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UK Council of Mortgage Lenders May Change Buy To Let T's & C's

UK Council of Mortgage Lenders May Change Buy To Let T’s & C’s

Lenders may have to change their terms and conditions on buy to let mortgages and rethink their attitudes towards standard tenancies, according to the UK Council of Mortgage Lenders (CML).

The Council of Mortgage Lenders (CML) was responding to calls by Labour leader Ed Miliband for longer-term tenancies in the private sector after he said he wanted to see greater security offered to households in rental accommodation. Similar calls have also been mounted by Shelter, and longer tenancies were also discussed in Parliament at the end of January.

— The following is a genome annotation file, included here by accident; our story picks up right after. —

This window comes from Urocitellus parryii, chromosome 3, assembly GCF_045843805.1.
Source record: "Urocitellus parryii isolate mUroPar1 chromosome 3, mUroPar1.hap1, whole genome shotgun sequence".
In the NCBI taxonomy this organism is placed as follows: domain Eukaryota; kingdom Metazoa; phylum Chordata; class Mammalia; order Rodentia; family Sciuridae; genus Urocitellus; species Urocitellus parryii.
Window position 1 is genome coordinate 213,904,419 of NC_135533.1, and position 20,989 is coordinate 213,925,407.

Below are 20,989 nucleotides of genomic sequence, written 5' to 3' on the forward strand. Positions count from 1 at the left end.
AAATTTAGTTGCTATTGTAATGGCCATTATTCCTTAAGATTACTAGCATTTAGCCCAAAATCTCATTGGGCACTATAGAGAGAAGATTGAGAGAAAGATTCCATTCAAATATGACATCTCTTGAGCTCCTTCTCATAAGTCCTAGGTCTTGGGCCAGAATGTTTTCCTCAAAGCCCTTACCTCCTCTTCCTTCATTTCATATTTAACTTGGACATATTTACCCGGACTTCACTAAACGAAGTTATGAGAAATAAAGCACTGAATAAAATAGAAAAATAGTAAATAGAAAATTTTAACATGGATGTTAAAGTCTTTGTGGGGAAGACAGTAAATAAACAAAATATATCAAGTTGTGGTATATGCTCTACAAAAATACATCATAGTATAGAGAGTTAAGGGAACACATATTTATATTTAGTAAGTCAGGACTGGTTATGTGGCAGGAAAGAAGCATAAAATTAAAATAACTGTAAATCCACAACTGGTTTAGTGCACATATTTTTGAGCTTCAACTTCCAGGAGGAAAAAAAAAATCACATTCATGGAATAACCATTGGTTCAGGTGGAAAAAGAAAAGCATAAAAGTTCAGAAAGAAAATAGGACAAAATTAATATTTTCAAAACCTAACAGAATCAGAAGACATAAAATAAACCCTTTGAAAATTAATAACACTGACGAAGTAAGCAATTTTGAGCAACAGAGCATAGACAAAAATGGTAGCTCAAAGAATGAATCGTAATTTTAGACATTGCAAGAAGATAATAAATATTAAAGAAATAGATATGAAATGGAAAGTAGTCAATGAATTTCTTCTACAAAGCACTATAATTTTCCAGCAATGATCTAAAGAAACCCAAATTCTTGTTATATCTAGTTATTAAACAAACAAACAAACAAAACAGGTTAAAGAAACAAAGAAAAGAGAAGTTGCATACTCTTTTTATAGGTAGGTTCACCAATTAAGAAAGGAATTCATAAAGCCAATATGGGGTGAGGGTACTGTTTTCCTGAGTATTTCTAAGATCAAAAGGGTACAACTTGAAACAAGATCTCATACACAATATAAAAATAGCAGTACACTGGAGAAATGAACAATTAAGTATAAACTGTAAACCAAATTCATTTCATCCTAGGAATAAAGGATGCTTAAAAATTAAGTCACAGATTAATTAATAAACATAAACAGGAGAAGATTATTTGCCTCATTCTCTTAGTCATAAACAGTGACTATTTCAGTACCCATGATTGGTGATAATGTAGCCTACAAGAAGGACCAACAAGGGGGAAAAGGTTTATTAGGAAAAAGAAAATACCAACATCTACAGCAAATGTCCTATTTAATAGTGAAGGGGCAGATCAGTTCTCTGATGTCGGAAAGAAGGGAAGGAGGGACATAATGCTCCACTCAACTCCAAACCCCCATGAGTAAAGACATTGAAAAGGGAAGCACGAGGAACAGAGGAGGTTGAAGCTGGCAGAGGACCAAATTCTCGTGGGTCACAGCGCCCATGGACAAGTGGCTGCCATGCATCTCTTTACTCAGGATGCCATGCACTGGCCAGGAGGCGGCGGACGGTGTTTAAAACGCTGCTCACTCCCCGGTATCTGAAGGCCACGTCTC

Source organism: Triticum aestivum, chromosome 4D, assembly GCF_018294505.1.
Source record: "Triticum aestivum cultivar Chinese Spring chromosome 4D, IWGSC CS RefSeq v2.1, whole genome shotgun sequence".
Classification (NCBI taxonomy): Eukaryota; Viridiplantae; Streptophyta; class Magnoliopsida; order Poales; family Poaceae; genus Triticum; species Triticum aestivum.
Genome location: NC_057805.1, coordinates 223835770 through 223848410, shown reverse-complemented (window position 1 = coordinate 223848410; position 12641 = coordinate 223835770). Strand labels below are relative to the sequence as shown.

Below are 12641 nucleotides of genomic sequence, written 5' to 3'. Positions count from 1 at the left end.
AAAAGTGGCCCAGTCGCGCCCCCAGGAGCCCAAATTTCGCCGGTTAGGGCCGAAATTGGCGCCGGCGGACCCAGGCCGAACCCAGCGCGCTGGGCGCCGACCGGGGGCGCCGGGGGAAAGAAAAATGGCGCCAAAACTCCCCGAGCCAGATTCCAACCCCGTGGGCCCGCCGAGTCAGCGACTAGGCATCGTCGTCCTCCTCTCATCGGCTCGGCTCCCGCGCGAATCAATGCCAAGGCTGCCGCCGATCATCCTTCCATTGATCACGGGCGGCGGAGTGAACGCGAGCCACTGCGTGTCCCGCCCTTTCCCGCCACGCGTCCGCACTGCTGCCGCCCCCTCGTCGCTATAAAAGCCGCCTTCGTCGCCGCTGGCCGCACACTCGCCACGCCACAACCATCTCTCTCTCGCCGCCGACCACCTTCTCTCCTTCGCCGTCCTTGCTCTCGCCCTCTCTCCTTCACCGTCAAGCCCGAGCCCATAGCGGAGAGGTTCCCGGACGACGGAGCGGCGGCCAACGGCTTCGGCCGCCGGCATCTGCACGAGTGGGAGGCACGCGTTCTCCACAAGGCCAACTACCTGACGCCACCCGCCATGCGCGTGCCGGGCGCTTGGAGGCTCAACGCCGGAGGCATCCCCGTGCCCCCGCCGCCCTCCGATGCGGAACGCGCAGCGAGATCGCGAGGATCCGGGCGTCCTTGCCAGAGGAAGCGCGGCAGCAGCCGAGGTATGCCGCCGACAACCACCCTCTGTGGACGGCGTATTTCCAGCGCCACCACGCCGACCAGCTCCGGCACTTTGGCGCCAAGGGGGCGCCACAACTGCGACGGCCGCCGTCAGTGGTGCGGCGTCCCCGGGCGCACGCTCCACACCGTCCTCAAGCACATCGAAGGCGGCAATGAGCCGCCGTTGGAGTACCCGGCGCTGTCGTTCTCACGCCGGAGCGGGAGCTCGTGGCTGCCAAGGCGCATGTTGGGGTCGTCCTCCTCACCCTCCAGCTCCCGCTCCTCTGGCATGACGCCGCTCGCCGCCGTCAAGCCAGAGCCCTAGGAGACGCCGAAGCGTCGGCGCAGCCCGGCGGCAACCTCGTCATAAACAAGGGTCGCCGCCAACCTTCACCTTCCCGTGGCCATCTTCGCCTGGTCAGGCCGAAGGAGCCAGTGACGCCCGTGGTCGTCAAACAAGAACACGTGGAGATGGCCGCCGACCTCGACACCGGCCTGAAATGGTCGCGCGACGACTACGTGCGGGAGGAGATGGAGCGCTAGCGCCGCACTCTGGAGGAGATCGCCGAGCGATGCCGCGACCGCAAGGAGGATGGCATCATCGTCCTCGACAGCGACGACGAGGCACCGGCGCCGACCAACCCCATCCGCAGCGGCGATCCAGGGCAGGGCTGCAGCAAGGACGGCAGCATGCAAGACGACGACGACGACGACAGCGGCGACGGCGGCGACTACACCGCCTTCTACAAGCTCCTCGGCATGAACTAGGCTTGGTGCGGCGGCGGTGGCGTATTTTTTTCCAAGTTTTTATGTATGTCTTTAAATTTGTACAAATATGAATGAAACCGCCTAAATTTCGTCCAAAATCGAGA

But the CML acknowledges that lenders are nervous about extended tenancy agreements because of the risk of a build-up of rental arrears leading to buy to let mortgage arrears, affecting lenders’ ability to repossess the property if a long-term tenant is in place.

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70% Rise in Tenant Evictions over last 3 years

70% rise in Tenant Evictions over 3 years

The Residential Landlords Association (RLA) and homless charity Crisis say that UK court orders to evict defaulting tenants in the Private Rental Sector have risen by more than 70% over the past 3 years.